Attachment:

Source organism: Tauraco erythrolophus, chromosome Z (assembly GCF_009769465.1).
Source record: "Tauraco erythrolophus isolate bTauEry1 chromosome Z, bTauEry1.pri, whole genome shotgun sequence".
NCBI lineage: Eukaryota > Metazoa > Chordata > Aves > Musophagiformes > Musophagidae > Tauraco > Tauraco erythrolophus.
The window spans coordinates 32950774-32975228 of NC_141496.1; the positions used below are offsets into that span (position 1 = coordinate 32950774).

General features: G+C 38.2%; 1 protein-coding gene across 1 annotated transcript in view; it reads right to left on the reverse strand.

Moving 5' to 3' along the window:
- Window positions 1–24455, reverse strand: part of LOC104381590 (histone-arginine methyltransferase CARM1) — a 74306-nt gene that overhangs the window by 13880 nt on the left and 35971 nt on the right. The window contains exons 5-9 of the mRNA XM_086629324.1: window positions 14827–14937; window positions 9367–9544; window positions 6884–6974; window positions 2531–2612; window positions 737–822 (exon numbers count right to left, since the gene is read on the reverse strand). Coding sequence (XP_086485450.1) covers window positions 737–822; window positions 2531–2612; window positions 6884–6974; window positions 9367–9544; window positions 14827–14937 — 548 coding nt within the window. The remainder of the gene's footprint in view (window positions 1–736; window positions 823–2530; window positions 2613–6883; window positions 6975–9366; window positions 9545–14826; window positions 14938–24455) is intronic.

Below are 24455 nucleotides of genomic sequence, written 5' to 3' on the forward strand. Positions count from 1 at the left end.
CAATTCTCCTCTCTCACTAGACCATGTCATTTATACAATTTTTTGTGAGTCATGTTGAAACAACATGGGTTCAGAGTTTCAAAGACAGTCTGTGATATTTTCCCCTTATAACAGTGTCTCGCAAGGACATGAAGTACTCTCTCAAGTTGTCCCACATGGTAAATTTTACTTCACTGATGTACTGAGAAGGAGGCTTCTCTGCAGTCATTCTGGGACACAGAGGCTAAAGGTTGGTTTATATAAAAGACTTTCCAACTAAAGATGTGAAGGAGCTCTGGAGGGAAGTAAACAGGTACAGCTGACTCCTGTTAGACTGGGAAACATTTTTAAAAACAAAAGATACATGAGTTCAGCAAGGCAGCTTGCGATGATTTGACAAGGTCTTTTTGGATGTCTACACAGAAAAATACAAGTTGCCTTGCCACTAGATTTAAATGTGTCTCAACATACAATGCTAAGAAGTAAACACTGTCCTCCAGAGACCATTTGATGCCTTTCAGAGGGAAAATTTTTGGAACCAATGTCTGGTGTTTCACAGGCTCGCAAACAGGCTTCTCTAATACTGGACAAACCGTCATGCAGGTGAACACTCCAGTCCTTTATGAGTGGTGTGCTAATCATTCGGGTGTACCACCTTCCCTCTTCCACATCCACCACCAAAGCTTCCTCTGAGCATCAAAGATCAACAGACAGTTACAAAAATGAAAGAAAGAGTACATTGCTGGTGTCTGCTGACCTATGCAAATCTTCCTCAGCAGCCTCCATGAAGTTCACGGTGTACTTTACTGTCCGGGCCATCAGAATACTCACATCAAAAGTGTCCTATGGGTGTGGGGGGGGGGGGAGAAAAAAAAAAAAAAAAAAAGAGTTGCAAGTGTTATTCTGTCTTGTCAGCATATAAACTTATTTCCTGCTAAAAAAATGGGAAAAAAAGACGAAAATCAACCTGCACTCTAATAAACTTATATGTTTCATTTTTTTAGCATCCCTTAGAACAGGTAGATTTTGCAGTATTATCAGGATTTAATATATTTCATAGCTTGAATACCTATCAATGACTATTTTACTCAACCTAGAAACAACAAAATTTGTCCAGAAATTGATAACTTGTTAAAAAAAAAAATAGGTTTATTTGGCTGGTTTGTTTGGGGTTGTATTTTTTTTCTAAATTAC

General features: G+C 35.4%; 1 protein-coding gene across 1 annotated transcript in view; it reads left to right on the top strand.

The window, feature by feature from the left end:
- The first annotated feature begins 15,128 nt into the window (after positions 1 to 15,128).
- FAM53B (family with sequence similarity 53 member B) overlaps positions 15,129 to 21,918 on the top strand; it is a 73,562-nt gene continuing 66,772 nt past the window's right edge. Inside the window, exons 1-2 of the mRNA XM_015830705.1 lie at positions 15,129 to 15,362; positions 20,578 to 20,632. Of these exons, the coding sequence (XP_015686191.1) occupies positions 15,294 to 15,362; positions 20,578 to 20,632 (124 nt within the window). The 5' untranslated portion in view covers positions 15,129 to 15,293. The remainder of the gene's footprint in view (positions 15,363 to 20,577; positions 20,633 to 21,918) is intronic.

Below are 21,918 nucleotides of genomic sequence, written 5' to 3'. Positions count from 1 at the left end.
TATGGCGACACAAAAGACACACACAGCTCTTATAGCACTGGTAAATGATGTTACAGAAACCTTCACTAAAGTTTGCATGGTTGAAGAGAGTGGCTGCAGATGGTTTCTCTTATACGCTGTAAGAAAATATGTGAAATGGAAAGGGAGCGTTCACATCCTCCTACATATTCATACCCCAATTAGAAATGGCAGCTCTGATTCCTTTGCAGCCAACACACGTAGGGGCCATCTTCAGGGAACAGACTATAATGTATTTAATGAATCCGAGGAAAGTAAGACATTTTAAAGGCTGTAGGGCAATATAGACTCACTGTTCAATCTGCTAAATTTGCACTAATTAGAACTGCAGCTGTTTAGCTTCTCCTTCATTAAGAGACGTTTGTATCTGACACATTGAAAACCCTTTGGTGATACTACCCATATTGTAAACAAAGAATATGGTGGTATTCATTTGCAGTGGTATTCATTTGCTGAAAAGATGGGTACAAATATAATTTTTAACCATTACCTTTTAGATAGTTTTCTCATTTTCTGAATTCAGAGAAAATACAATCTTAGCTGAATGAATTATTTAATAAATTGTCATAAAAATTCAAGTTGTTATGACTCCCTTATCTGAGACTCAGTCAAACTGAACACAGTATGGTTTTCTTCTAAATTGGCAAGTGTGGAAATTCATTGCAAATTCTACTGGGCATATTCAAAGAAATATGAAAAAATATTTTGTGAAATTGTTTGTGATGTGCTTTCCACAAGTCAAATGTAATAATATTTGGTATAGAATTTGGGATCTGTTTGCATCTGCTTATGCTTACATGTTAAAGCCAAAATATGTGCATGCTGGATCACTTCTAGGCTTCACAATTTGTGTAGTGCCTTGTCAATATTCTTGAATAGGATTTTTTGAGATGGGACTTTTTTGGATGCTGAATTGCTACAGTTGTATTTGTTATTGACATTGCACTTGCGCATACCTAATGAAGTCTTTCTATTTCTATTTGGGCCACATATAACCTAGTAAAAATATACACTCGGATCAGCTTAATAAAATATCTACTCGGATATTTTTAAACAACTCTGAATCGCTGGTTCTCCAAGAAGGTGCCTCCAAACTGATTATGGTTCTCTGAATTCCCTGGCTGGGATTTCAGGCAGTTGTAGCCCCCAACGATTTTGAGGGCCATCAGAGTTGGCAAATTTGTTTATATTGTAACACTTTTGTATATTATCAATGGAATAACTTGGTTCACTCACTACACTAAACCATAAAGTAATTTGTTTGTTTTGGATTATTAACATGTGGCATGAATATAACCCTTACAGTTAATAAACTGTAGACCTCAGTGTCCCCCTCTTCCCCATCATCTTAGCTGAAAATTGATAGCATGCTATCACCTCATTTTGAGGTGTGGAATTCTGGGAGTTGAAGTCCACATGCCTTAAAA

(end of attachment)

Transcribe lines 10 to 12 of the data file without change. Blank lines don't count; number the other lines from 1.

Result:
General features: G+C 35.4%; 1 protein-coding gene across 1 annotated transcript in view; it reads left to right on the top strand.

The window, feature by feature from the left end:
- The first annotated feature begins 15,128 nt into the window (after positions 1 to 15,128).